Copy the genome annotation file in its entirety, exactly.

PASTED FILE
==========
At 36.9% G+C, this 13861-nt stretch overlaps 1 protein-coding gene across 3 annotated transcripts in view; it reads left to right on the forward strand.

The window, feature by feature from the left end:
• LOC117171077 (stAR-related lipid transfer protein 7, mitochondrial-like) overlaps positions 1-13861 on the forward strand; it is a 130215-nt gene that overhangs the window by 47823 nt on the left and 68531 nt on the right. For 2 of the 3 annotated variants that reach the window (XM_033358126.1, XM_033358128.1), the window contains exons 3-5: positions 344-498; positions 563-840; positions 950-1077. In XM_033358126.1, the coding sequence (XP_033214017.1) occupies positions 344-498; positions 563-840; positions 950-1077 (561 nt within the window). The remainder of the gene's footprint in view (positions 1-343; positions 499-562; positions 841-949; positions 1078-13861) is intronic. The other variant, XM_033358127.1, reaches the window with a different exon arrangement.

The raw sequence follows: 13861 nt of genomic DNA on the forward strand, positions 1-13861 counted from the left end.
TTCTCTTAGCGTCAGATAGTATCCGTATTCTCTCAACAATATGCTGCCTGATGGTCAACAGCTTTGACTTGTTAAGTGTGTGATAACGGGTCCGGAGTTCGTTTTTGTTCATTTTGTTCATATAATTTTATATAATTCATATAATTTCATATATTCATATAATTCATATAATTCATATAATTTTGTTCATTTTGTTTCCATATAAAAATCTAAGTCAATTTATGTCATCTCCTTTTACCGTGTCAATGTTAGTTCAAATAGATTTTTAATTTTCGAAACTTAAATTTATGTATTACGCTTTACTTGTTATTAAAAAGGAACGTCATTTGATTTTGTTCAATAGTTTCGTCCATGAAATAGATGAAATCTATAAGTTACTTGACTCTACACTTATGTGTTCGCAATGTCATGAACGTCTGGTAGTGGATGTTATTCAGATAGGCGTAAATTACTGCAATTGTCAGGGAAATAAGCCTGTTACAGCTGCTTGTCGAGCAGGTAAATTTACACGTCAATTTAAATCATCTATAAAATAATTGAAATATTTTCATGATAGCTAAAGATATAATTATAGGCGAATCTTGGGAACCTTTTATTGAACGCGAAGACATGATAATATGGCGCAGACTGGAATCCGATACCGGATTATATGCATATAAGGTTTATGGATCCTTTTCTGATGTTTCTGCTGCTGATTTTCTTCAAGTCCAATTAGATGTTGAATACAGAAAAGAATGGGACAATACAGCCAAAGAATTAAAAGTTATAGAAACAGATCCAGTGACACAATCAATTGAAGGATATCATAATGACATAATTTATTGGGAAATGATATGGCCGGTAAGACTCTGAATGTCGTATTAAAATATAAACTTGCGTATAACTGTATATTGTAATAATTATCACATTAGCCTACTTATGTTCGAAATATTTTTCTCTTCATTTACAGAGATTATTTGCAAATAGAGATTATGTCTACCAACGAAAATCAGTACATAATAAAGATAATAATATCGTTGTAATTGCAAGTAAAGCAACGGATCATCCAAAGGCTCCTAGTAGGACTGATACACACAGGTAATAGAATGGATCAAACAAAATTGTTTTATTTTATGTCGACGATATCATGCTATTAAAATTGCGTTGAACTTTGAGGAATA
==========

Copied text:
At 36.9% G+C, this 13861-nt stretch overlaps 1 protein-coding gene across 3 annotated transcripts in view; it reads left to right on the forward strand.

The window, feature by feature from the left end:
• LOC117171077 (stAR-related lipid transfer protein 7, mitochondrial-like) overlaps positions 1-13861 on the forward strand; it is a 130215-nt gene that overhangs the window by 47823 nt on the left and 68531 nt on the right. For 2 of the 3 annotated variants that reach the window (XM_033358126.1, XM_033358128.1), the window contains exons 3-5: positions 344-498; positions 563-840; positions 950-1077. In XM_033358126.1, the coding sequence (XP_033214017.1) occupies positions 344-498; positions 563-840; positions 950-1077 (561 nt within the window). The remainder of the gene's footprint in view (positions 1-343; positions 499-562; positions 841-949; positions 1078-13861) is intronic. The other variant, XM_033358127.1, reaches the window with a different exon arrangement.

The raw sequence follows: 13861 nt of genomic DNA on the forward strand, positions 1-13861 counted from the left end.
TTCTCTTAGCGTCAGATAGTATCCGTATTCTCTCAACAATATGCTGCCTGATGGTCAACAGCTTTGACTTGTTAAGTGTGTGATAACGGGTCCGGAGTTCGTTTTTGTTCATTTTGTTCATATAATTTTATATAATTCATATAATTTCATATATTCATATAATTCATATAATTCATATAATTTTGTTCATTTTGTTTCCATATAAAAATCTAAGTCAATTTATGTCATCTCCTTTTACCGTGTCAATGTTAGTTCAAATAGATTTTTAATTTTCGAAACTTAAATTTATGTATTACGCTTTACTTGTTATTAAAAAGGAACGTCATTTGATTTTGTTCAATAGTTTCGTCCATGAAATAGATGAAATCTATAAGTTACTTGACTCTACACTTATGTGTTCGCAATGTCATGAACGTCTGGTAGTGGATGTTATTCAGATAGGCGTAAATTACTGCAATTGTCAGGGAAATAAGCCTGTTACAGCTGCTTGTCGAGCAGGTAAATTTACACGTCAATTTAAATCATCTATAAAATAATTGAAATATTTTCATGATAGCTAAAGATATAATTATAGGCGAATCTTGGGAACCTTTTATTGAACGCGAAGACATGATAATATGGCGCAGACTGGAATCCGATACCGGATTATATGCATATAAGGTTTATGGATCCTTTTCTGATGTTTCTGCTGCTGATTTTCTTCAAGTCCAATTAGATGTTGAATACAGAAAAGAATGGGACAATACAGCCAAAGAATTAAAAGTTATAGAAACAGATCCAGTGACACAATCAATTGAAGGATATCATAATGACATAATTTATTGGGAAATGATATGGCCGGTAAGACTCTGAATGTCGTATTAAAATATAAACTTGCGTATAACTGTATATTGTAATAATTATCACATTAGCCTACTTATGTTCGAAATATTTTTCTCTTCATTTACAGAGATTATTTGCAAATAGAGATTATGTCTACCAACGAAAATCAGTACATAATAAAGATAATAATATCGTTGTAATTGCAAGTAAAGCAACGGATCATCCAAAGGCTCCTAGTAGGACTGATACACACAGGTAATAGAATGGATCAAACAAAATTGTTTTATTTTATGTCGACGATATCATGCTATTAAAATTGCGTTGAACTTTGAGGAATA